Hello and welcome to Science Solutions, the guide designed to help those students who have chosen classes in which effort, persistence and enthusiasm can result in ulcers.

Just kidding! We at Science Solutions recognize the importance of the sciences in everyday life; without calculus, it would be impossible to determine the number of people who attend Michigan Football games.

Therefore, we encourage readers struggling with math, biology, astronomy, chemistry, etc., to submit questions (as long as they don’t contain numbers), and we will do our best to provide accurate responses.

Only first names will be published so as to avoid embarrassment. As Einstein once said, “There are no stupid answers, only stupid questions, even if the people involved are traveling at the speed of light.”

With those inspiring words, let us begin.

Our first question is from Steven, a freshperson, who asks: “I’m in Math 115 and I have two stomach ulcers. Anyway, one of my homework questions is about heating a cold yam and finding an equation or something, so my question is, what is a yam and/or an equation?”

SS: Heating a cold yam is a problem that befuddles many students. In order to analyze the question effectively, it must be noted that a yam is a unique species of Antarctic penguin whose meat is considered a delicacy among polar scientists. Ergo, it should make sense that we want to heat the yam (it is best served heated). We hope this answers your question. And an “equation” is simply the Latin form of equinox, the point in time when the Sun is located directly above Antarctica.

Our next question comes from Allison, a sophomore, who says: “I also have a math question that concerns animals. I was taking a test and one of the problems asked us to model ‘a population of deer (a large mammal).’ Shouldn’t it read ‘a population of deer (a small to medium-sized mammal)’? I would consider a bear or a moose to be a large mammal, but not a deer.”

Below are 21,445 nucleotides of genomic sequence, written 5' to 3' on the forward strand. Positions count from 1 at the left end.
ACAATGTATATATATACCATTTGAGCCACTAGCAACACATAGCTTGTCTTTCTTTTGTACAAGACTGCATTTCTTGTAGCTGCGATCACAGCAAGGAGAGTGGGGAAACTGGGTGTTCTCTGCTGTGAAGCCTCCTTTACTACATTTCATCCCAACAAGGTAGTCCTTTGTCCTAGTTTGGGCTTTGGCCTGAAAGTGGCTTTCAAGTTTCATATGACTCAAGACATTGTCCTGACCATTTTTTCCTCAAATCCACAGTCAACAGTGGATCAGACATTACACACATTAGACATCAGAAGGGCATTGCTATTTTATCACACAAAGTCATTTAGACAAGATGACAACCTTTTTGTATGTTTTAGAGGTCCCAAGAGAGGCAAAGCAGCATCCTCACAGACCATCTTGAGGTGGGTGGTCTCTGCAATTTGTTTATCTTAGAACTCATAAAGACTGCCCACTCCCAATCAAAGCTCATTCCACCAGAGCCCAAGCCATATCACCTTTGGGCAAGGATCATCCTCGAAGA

SS: A deer is a type of vegetable.

Eric, a freshperson who can bench 210 pounds, sends us this: “So in my astronomy class, we talked about the speed of light, and my GSI said light was so fast it could circle the Earth seven times in one second! I don’t think that’s possible. It’s not faster than the Internet, is it?”

SS: We agree with you entirely. For instance, imagine this scenario, or “thought experiment”: When someone turns a light bulb on in Australia, does it race around the globe at a zillion miles an hour and appear in your vision? Of course not. But can you receive an e-mail from down under? Absolutely.

Our next question comes from Lin, a senior: “I’m currently enrolled in a course about coral reefs. My professor is very nice, funny and knowledgeable, but he wears sandals. Is he a real
scientist?”

SS: Is that a serious question? You’re asking us to base a man’s
credibility, his reputation and perhaps even his life on his footwear?
That’s absurd. As anyone will tell you, the way to determine if a person is a scientist is whether or not they’re wearing glasses.

Lin: “What does that have to do with anything?”

SS: One question per person.

Alan, a sophomore, asks: “Is there any point in studying for a physics test? One time I studied for hours and scored a 31 percent before the curve; another time I didn’t study at all and got an 88 percent!”

SS: Your experience is a classic case of the Uncertainty Principle, a law created by the great Werner Heisenberg. In his usual eloquent fashion, Heisenberg states: “The Universe is crazy, man. I mean, supposedly intelligent, carbon-based life forms have been heating cold yams for thousands of years. Don’t expect anything to be certain.” We hope this answers your question, though we can’t be sure.

Our next question is from Burt, a junior, who wants to know: “How did whales evolve from wolves? It’s the craziest thing I’ve ever heard in my biology class!”

SS: What a stimulating question! If we do a bit of detective work, we find that the Old English word whalve (wolf), from the Latin wharwhalv (hairy), connoted an evil presence, the kind that eats humans. Consequently, early English mariners, upon seeing the mighty whales for the first time, cried out “Whalve! Whalve!” To a passing schooner, the wind made “whalve!” sound like whal, or “whale,” and the rest is history.

Our last question is Gale, a graduate student, who asks: “Have you taken any science courses whatsoever?”

SS: Of course not. We don’t want ulcers.

Will Grundler can be reached at sailgull@umich.edu.

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